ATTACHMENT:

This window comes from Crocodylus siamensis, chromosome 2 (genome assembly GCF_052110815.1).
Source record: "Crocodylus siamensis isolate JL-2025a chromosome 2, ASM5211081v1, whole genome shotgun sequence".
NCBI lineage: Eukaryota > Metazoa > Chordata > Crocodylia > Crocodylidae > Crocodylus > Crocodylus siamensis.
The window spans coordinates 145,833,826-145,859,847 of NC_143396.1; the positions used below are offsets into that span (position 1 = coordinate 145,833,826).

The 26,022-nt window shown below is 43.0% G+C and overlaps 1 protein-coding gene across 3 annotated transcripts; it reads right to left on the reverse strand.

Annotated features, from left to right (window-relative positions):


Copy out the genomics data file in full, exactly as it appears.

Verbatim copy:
This window comes from Crocodylus siamensis, chromosome 2 (genome assembly GCF_052110815.1).
Source record: "Crocodylus siamensis isolate JL-2025a chromosome 2, ASM5211081v1, whole genome shotgun sequence".
NCBI lineage: Eukaryota > Metazoa > Chordata > Crocodylia > Crocodylidae > Crocodylus > Crocodylus siamensis.
The window spans coordinates 145,833,826-145,859,847 of NC_143396.1; the positions used below are offsets into that span (position 1 = coordinate 145,833,826).

The 26,022-nt window shown below is 43.0% G+C and overlaps 1 protein-coding gene across 3 annotated transcripts; it reads right to left on the reverse strand.

Annotated features, from left to right (window-relative positions):